Weeks of investigations have failed to provide an explanation of how a deadly bacterium, classified as a potential bio-terror agent, was released from a high-security research laboratory in the US last November.
The cause of the release and the extent of contamination remain unknown.
Authorities told USA Today there was no risk to the public following the safety breach at the Tulane National Primate Research Center in Louisiana.
The bacterium Burkholderia pseudomallei, found mostly in Southeast Asia and northern Australia, can spread to humans and animals through contact with contaminated soil and water.
It can cause a potentially serious disease in people and animals called melioidosis, with non-specific symptoms ranging from fever, headache, loss of appetite, muscle and joint pain, and infections are often mistaken for other diseases such as pneumonia or tuberculosis.
In Thailand, where the bacteria are endemic, the fatality rate for patients with melioidosis is up to 50%; in Australia it can be up to 20%.
Several countries have studied using the bacteria as a bioweapon because strains can be obtained from the environment and engineered to be resistant to multiple antibiotics.
The safety breach at Tulane's massive lab complex 35 miles north of New Orleans is the latest in a recent series of significant biosafety accidents at some of the top labs in the US, involving release of bio-terror agents like anthrax, smallpox and a deadly strain of avian influenza.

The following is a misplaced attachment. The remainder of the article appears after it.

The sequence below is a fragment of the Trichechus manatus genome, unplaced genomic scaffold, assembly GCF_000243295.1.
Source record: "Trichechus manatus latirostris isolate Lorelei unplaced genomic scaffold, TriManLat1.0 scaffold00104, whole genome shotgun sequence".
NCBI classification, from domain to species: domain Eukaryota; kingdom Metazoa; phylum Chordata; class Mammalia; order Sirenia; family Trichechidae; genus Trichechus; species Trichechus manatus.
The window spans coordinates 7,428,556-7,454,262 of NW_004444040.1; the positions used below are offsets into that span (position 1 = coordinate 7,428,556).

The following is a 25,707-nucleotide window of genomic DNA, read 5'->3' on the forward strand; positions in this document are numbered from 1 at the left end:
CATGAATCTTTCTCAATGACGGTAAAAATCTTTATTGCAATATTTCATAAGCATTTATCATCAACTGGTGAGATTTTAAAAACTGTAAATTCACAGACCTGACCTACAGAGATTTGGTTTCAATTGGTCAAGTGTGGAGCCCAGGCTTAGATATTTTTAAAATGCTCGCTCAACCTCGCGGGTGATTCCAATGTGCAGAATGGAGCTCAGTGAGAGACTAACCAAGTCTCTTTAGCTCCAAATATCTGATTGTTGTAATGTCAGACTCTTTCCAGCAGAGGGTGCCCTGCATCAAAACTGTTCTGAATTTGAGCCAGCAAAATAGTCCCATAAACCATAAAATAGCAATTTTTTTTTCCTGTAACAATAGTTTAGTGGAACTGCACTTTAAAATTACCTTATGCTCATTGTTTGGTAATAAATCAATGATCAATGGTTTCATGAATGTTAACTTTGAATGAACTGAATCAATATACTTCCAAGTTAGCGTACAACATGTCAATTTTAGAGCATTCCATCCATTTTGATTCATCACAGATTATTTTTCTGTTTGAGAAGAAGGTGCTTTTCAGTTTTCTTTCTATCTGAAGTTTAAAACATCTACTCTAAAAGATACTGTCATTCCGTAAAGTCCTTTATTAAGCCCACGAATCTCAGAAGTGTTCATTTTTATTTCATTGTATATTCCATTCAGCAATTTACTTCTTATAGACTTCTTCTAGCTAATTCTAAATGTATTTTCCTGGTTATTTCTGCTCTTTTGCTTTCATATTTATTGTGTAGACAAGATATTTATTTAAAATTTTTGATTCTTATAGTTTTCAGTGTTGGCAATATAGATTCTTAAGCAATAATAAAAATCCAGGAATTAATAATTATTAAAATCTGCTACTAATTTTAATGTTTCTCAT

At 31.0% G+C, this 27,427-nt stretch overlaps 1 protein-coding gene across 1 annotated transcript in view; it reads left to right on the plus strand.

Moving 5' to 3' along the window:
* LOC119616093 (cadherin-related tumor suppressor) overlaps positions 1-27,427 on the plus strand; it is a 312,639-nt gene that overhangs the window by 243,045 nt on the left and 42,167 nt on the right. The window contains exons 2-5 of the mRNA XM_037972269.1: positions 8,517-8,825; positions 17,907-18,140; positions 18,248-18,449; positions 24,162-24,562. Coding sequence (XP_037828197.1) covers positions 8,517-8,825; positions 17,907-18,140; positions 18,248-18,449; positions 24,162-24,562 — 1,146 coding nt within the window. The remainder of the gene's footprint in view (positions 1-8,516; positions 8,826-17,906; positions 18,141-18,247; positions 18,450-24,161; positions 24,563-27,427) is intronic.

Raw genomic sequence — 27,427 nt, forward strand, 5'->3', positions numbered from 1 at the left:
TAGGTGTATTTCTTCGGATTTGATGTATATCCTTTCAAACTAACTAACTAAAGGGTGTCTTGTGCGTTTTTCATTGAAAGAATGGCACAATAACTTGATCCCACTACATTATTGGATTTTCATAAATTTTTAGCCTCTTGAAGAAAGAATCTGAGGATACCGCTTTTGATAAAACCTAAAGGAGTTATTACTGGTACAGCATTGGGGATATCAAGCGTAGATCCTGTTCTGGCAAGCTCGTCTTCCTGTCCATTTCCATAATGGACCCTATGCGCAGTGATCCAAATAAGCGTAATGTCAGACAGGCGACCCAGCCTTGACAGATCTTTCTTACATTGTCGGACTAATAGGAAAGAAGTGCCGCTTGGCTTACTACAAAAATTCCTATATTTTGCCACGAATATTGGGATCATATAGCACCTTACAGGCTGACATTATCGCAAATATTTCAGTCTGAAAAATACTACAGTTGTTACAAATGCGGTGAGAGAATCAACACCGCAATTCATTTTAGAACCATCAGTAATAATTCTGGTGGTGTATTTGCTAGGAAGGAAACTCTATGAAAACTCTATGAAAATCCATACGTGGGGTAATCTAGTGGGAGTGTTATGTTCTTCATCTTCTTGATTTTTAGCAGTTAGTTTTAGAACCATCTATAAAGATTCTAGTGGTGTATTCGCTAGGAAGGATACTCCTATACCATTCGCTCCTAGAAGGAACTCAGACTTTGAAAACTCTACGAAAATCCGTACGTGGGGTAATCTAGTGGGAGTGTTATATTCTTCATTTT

The research centre said in a recent press release that there "continues to be no known threat to the public".
Research centre director Andrew Lackner claimed tests of 39 soil and 13 water samples from the facility's grounds did not find the bacterium.
However, media investigations showed limited tests were done for the hard-to-detect bacterium.
The Centers for Disease Control and Prevention, which is leading the investigation of the laboratory breach because the bacterium is classified as a potential bioterror agent, said its investigation is ongoing and that at this time "there is no known public health threat".
The research aimed at a vaccine against the bacteria has since been halted. So also all other research on pathogens classified as "select agents".
"The fact that they can't identify how this release occurred is very concerning," said Richard Ebright, a biosafety expert from Rutgers University in New Jersey.
The secure biosafety level 3 (BSL-3) laboratory has multiple layers of safety equipment that are supposed to ensure the pathogen cannot get out.
Yet at least four monkey-like rhesus macaques — that were never used in the experiments and were kept in large outdoor cages in another part of the 500-acre facility — have been exposed to the bacteria, initial tests have found. Two had to be euthanised.
The primates are believed to have been infected at the veterinary hospital. The area was decontaminated before the investigations began.
A federal investigator, who became ill 24 hours after visiting the facility in January as part of the ongoing release investigation, has also tested positive for exposure to the bacteria.
But officials at the lab claim the investigator could have picked the infection during frequent travel to undisclosed destinations.
How the pathogen got out of such a highly secure lab has not been ascertained. Sloppy biosafety practices resulting in pathogens being carried out of labs on shoes, coats, gloves, hands or other materials that were not properly sterilised before being removed could be an explanation.
The centre is located in Covington, about 50 miles (80 km) north of New Orleans.